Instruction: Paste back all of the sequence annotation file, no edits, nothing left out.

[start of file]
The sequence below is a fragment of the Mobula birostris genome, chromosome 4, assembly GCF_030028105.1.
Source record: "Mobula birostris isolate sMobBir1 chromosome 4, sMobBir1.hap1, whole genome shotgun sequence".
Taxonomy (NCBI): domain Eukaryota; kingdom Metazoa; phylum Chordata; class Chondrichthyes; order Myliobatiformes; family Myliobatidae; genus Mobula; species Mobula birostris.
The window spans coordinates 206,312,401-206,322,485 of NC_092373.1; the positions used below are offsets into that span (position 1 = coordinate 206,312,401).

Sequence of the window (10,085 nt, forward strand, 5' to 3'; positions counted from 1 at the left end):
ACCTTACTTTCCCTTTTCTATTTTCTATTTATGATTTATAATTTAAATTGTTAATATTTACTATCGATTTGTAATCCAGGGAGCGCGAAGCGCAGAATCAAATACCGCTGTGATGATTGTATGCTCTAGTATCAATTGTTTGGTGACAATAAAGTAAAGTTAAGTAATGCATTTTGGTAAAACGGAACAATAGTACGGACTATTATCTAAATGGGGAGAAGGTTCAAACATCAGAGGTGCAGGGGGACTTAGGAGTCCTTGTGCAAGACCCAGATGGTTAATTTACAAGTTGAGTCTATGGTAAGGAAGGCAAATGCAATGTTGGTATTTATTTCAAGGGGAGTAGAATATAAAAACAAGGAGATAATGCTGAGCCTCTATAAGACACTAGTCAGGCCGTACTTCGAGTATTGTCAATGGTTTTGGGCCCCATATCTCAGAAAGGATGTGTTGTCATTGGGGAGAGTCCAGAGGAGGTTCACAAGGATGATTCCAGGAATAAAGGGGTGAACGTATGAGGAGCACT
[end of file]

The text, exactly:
The sequence below is a fragment of the Mobula birostris genome, chromosome 4, assembly GCF_030028105.1.
Source record: "Mobula birostris isolate sMobBir1 chromosome 4, sMobBir1.hap1, whole genome shotgun sequence".
Taxonomy (NCBI): domain Eukaryota; kingdom Metazoa; phylum Chordata; class Chondrichthyes; order Myliobatiformes; family Myliobatidae; genus Mobula; species Mobula birostris.
The window spans coordinates 206,312,401-206,322,485 of NC_092373.1; the positions used below are offsets into that span (position 1 = coordinate 206,312,401).

Sequence of the window (10,085 nt, forward strand, 5' to 3'; positions counted from 1 at the left end):
ACCTTACTTTCCCTTTTCTATTTTCTATTTATGATTTATAATTTAAATTGTTAATATTTACTATCGATTTGTAATCCAGGGAGCGCGAAGCGCAGAATCAAATACCGCTGTGATGATTGTATGCTCTAGTATCAATTGTTTGGTGACAATAAAGTAAAGTTAAGTAATGCATTTTGGTAAAACGGAACAATAGTACGGACTATTATCTAAATGGGGAGAAGGTTCAAACATCAGAGGTGCAGGGGGACTTAGGAGTCCTTGTGCAAGACCCAGATGGTTAATTTACAAGTTGAGTCTATGGTAAGGAAGGCAAATGCAATGTTGGTATTTATTTCAAGGGGAGTAGAATATAAAAACAAGGAGATAATGCTGAGCCTCTATAAGACACTAGTCAGGCCGTACTTCGAGTATTGTCAATGGTTTTGGGCCCCATATCTCAGAAAGGATGTGTTGTCATTGGGGAGAGTCCAGAGGAGGTTCACAAGGATGATTCCAGGAATAAAGGGGTGAACGTATGAGGAGCACT